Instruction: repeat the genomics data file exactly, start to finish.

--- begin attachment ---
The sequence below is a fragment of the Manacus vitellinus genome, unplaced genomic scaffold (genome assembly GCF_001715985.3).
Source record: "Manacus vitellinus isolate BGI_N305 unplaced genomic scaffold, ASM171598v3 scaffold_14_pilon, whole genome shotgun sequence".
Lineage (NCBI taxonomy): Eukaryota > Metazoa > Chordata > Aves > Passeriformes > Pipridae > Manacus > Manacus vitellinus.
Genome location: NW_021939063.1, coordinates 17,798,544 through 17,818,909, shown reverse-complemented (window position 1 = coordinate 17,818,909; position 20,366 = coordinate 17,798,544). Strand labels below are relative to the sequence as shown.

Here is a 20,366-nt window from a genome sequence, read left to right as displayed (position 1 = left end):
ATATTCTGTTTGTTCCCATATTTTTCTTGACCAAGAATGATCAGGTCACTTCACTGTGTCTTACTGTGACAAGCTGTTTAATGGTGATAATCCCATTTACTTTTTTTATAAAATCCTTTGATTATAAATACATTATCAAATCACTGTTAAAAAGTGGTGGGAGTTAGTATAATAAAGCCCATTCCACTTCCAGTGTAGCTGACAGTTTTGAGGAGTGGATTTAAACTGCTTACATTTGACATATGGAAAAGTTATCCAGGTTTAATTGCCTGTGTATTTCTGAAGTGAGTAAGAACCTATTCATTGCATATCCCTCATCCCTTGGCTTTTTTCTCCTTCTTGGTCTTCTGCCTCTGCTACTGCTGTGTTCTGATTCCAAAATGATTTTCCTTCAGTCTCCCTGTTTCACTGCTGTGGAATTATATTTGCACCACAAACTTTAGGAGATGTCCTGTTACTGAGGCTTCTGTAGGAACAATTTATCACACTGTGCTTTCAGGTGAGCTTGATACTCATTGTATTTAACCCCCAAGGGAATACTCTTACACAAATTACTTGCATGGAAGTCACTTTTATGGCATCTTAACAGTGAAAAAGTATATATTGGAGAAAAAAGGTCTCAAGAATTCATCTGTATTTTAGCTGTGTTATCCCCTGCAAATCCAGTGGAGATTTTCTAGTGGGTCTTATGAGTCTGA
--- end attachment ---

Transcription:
The sequence below is a fragment of the Manacus vitellinus genome, unplaced genomic scaffold (genome assembly GCF_001715985.3).
Source record: "Manacus vitellinus isolate BGI_N305 unplaced genomic scaffold, ASM171598v3 scaffold_14_pilon, whole genome shotgun sequence".
Lineage (NCBI taxonomy): Eukaryota > Metazoa > Chordata > Aves > Passeriformes > Pipridae > Manacus > Manacus vitellinus.
Genome location: NW_021939063.1, coordinates 17,798,544 through 17,818,909, shown reverse-complemented (window position 1 = coordinate 17,818,909; position 20,366 = coordinate 17,798,544). Strand labels below are relative to the sequence as shown.

Here is a 20,366-nt window from a genome sequence, read left to right as displayed (position 1 = left end):
ATATTCTGTTTGTTCCCATATTTTTCTTGACCAAGAATGATCAGGTCACTTCACTGTGTCTTACTGTGACAAGCTGTTTAATGGTGATAATCCCATTTACTTTTTTTATAAAATCCTTTGATTATAAATACATTATCAAATCACTGTTAAAAAGTGGTGGGAGTTAGTATAATAAAGCCCATTCCACTTCCAGTGTAGCTGACAGTTTTGAGGAGTGGATTTAAACTGCTTACATTTGACATATGGAAAAGTTATCCAGGTTTAATTGCCTGTGTATTTCTGAAGTGAGTAAGAACCTATTCATTGCATATCCCTCATCCCTTGGCTTTTTTCTCCTTCTTGGTCTTCTGCCTCTGCTACTGCTGTGTTCTGATTCCAAAATGATTTTCCTTCAGTCTCCCTGTTTCACTGCTGTGGAATTATATTTGCACCACAAACTTTAGGAGATGTCCTGTTACTGAGGCTTCTGTAGGAACAATTTATCACACTGTGCTTTCAGGTGAGCTTGATACTCATTGTATTTAACCCCCAAGGGAATACTCTTACACAAATTACTTGCATGGAAGTCACTTTTATGGCATCTTAACAGTGAAAAAGTATATATTGGAGAAAAAAGGTCTCAAGAATTCATCTGTATTTTAGCTGTGTTATCCCCTGCAAATCCAGTGGAGATTTTCTAGTGGGTCTTATGAGTCTGA